Enzygo’s landscape team help Ainscough Strategic Land and Bellway Homes secure approval, on appeal, for a 227-home masterplan at Dane Valley, Northwich
DESIGN plans for a housing development on the Dane Valley have been approved on appeal by the government’s planning inspectorate.
The reserved matters plan – the blueprint showing exactly how 227 homes on the site will take shape – was rejected by Cheshire West and Chester Council’s planning committee in May against officers’ advice, but has now been overturned.
Councillors had rejected the Ainscough Strategic Land/Bellway Homes plan due to concerns over the design quality, which they felt would not achieve the standard of initial proposals given outline planning approval in 2014.
Outline planning consent – with an upper limit of 242 homes and an initial suggestion of 187 – covered including issues such as flooding, which were not considered by the planning inspector in his report published on March 21.
Design plan for the Dane Valley housing development
The inspector, Mr S J Lee, pointed out that CWAC’s reason for refusal in May did ‘not refer to any conflict with the development plan’.
Referring to a three-storey apartment block that makes up part of the plans, Mr Lee said: “In my view, the design would complement that of the housing and would not be of a scale or prominence that would cause harm to the character of the area or, in the context of the overall development, views across the valley.
“While I acknowledge that some may prefer the design of the earlier proposal, this is not a reason to withhold permission in this case.”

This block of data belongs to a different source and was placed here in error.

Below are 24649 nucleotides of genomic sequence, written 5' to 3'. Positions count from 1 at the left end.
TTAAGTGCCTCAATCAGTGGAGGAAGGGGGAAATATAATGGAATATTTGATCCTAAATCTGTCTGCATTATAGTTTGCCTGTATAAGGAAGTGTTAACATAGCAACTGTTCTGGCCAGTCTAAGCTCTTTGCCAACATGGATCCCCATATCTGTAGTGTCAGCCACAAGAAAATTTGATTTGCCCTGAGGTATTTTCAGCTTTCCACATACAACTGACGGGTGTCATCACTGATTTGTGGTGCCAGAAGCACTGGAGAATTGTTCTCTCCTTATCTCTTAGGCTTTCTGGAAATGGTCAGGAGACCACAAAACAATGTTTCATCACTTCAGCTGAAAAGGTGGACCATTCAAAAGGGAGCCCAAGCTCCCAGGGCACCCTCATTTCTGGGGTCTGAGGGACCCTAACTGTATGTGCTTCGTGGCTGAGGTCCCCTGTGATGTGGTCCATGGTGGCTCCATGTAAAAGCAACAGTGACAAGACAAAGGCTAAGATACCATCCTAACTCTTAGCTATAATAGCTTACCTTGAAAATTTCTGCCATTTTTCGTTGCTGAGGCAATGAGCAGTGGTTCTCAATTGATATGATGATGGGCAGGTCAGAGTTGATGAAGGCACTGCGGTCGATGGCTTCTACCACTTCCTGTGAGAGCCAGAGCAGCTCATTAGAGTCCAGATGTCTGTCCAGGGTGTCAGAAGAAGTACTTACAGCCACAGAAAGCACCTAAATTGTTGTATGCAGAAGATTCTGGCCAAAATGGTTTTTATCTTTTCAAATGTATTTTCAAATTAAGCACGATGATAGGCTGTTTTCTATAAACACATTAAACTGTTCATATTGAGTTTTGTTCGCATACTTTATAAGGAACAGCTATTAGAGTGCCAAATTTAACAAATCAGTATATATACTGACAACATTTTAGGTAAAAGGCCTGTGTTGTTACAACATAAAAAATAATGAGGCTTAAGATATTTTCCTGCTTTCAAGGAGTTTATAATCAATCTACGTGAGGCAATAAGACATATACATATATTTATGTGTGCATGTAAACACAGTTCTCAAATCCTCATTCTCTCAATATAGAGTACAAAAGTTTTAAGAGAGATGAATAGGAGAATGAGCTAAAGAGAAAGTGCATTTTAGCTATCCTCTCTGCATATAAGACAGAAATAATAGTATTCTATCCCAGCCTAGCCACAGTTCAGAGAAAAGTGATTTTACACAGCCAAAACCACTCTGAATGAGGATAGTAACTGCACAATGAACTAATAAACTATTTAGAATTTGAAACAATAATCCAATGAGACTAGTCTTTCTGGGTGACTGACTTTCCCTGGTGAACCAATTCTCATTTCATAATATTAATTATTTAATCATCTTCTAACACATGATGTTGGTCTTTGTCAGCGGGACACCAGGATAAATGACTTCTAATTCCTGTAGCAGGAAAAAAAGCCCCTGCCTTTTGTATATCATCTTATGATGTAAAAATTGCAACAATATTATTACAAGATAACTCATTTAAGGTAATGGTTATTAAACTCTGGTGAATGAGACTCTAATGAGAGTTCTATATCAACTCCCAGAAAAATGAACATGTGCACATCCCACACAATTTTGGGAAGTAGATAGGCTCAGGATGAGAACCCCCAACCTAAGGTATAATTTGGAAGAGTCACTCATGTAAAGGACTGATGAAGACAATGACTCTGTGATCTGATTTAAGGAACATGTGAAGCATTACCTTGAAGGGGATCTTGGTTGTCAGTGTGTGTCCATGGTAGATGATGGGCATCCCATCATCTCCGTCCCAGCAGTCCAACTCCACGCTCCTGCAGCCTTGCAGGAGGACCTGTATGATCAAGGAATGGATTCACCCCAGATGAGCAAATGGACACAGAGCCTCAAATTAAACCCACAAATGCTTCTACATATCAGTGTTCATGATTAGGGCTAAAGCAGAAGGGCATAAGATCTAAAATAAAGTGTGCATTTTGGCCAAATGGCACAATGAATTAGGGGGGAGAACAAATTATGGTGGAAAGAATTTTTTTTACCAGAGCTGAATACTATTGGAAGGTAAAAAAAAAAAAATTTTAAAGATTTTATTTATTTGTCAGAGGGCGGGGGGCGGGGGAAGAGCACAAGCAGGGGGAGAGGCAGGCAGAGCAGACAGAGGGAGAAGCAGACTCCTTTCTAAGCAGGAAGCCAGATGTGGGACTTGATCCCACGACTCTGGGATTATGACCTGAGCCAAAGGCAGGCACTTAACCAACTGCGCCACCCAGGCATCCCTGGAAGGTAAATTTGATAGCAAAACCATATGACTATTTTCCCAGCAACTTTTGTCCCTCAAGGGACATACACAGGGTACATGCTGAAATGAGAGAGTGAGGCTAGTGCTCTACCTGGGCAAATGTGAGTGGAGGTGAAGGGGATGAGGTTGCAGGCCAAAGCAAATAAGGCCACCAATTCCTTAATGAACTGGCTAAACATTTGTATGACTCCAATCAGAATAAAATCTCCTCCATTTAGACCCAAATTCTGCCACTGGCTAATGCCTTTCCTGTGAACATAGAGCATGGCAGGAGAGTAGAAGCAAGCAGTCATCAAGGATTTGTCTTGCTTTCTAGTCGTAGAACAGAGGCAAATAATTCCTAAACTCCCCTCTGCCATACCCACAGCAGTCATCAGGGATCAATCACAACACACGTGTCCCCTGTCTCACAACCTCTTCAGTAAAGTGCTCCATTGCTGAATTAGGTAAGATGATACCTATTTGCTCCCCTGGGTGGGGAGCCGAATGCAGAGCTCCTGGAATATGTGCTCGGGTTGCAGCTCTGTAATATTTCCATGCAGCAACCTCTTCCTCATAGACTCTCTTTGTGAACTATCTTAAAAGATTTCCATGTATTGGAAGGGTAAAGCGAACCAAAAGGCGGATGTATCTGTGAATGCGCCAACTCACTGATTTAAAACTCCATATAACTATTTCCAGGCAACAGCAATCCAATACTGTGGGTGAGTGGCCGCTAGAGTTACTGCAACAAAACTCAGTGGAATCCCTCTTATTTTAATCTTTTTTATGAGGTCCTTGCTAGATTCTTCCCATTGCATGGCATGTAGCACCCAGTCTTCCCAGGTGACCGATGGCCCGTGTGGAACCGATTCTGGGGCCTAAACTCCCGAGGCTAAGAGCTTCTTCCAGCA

The development is set to take place on the western side of the Dane Valley, backing onto Withington Avenue and Bollington Avenue with proposed access from London Road.
Town and borough councillors had united to oppose the plans, and call for the 2014 design promises to be upheld before the decision was appealed.
Cllr Andrew Cooper said: “We are extremely disappointed that the inspector has come to the decision he has. We were hoping for a different result but we are where we are.
“Having read the report it’s clear that the big problem was the initial approval [in 2014]. There are a lot of things that you might like to criticise the scheme for, but because it was approved before the adoption of the Local Plan and five-year housing supply, we are stuck with the original approval and it’s very difficult to try and overturn that.
“That’s reflected in the report. We’re disappointed that he hasn’t agreed with our comments to do with the impact on the views over the Dane Valley and in our view the application doesn’t conform to the design guide we produced.
“We will continue to try to work with whoever picks up the planning permission, to reduce the impact on residents.”
The approximate development site within the Dane Valley, with London Road access
Cllr Helen Weltman, CWAC member for the area, spoke against the application in May, saying: “To preserve and enhance the [Dane Valley] views we need a bespoke development which meets the design code.
“Instead this application has generic properties which could be found anywhere.”
The CWAC case also made reference to a change in the council’s housing land supply since outline permission was granted in 2014, although Mr Lee said that did not alter the fact that permission already exists.
He added: “Any matters relating to the principle of development, including issues relating to flooding and biodiversity, are outside the scope of the appeal.
“The fact that permission has already been granted for development in this location indicates that such matters can be adequately addressed and/or are subject to existing conditions.”